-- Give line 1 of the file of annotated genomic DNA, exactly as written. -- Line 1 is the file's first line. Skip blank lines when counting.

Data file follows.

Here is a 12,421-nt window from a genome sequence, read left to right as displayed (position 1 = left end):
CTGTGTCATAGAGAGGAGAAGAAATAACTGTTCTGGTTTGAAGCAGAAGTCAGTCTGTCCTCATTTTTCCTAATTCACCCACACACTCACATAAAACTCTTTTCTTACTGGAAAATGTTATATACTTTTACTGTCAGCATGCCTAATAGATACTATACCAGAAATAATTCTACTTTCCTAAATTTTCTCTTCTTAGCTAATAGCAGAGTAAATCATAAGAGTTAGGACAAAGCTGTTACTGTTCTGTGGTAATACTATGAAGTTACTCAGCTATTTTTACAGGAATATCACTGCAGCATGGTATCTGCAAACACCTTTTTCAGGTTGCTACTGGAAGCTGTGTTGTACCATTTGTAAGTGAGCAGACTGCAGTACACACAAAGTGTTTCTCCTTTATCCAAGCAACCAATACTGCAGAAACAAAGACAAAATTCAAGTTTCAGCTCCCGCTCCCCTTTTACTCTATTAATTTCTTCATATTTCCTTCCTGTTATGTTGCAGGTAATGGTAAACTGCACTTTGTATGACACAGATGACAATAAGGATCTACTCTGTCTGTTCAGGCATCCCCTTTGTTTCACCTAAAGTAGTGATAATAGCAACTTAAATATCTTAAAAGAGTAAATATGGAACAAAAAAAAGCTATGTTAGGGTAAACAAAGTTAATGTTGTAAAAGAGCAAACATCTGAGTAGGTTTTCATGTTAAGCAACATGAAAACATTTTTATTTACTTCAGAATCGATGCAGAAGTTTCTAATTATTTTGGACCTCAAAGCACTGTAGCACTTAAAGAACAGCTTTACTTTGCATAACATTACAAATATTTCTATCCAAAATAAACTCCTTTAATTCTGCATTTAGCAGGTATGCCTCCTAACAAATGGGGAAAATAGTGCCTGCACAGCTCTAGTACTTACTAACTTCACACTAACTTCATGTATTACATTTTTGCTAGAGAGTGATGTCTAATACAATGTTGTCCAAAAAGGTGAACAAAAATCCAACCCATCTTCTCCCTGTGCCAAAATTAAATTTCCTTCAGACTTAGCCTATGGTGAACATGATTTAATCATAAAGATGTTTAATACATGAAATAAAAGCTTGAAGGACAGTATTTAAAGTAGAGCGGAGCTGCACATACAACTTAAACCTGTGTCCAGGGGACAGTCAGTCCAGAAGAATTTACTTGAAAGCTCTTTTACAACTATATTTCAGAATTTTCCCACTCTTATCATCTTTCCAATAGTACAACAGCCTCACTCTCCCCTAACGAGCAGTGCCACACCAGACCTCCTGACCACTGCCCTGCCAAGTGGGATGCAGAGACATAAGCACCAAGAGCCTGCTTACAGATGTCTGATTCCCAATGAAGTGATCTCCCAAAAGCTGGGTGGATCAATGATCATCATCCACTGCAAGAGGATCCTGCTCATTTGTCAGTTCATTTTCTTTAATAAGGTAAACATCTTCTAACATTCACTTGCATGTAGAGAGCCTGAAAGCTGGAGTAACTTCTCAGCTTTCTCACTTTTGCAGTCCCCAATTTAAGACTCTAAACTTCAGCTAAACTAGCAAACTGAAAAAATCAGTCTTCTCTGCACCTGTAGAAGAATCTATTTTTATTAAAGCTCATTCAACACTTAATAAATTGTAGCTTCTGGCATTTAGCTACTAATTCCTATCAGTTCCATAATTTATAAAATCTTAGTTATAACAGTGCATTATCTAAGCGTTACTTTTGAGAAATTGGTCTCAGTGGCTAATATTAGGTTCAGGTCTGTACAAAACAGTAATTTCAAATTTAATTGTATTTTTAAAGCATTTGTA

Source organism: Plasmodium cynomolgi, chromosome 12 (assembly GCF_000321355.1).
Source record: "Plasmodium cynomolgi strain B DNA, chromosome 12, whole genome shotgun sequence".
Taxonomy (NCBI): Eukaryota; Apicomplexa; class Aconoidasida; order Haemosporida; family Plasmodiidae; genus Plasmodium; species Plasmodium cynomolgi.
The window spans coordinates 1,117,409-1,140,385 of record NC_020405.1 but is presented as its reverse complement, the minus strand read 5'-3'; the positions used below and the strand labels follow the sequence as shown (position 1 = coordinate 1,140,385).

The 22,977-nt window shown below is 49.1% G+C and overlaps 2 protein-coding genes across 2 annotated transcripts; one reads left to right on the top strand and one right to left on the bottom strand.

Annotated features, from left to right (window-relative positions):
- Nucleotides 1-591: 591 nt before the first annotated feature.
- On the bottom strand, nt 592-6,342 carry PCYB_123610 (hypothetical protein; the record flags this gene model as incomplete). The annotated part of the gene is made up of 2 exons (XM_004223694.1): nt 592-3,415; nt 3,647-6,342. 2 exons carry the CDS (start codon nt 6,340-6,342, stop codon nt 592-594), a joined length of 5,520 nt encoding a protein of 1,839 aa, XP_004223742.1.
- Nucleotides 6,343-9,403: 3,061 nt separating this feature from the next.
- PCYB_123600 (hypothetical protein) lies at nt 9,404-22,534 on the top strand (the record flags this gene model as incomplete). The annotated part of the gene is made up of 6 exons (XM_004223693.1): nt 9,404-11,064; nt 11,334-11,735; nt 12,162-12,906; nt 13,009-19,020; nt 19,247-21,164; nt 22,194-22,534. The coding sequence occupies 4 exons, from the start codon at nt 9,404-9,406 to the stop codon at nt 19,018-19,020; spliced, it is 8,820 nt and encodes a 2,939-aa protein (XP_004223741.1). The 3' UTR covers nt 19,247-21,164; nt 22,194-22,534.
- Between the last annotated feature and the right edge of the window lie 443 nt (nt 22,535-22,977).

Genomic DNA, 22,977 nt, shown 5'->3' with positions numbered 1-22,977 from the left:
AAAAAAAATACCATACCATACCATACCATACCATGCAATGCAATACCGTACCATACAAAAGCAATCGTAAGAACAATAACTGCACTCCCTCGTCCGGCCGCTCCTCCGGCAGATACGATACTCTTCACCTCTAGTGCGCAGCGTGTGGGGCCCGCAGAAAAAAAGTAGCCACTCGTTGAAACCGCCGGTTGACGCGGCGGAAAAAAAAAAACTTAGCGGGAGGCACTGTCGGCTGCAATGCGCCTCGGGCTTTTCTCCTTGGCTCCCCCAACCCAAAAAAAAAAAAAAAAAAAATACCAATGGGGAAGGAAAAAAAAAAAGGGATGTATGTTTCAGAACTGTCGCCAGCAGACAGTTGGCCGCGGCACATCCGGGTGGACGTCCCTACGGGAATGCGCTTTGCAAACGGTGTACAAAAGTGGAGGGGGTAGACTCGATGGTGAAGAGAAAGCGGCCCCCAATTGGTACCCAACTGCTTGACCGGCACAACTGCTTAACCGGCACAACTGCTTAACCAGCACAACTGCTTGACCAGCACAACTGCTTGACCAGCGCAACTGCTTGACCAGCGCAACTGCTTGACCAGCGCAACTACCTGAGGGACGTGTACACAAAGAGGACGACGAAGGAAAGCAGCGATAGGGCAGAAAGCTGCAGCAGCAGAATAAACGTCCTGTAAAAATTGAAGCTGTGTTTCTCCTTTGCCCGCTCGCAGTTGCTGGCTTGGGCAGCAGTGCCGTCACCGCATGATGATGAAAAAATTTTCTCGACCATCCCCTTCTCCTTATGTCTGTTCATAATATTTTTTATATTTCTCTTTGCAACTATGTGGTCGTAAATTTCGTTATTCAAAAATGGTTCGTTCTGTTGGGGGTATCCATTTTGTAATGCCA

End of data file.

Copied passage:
Here is a 12,421-nt window from a genome sequence, read left to right as displayed (position 1 = left end):